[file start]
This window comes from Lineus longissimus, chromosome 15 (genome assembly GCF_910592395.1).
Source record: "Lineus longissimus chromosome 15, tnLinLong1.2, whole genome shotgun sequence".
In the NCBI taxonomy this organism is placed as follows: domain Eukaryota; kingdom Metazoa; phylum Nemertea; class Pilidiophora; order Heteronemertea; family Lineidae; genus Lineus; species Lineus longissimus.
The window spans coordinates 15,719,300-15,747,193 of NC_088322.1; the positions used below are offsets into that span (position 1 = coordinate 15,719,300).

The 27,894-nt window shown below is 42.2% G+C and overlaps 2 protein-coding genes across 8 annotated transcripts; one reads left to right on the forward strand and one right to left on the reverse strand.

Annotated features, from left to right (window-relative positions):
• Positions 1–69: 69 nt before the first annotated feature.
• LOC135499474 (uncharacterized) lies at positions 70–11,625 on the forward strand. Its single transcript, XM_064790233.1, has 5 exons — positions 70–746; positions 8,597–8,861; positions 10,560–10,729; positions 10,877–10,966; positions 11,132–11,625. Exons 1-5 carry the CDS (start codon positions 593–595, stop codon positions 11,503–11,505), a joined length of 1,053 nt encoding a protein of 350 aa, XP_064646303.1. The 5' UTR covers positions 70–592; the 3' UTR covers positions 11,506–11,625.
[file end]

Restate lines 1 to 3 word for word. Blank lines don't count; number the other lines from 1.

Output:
This window comes from Lineus longissimus, chromosome 15 (genome assembly GCF_910592395.1).
Source record: "Lineus longissimus chromosome 15, tnLinLong1.2, whole genome shotgun sequence".
In the NCBI taxonomy this organism is placed as follows: domain Eukaryota; kingdom Metazoa; phylum Nemertea; class Pilidiophora; order Heteronemertea; family Lineidae; genus Lineus; species Lineus longissimus.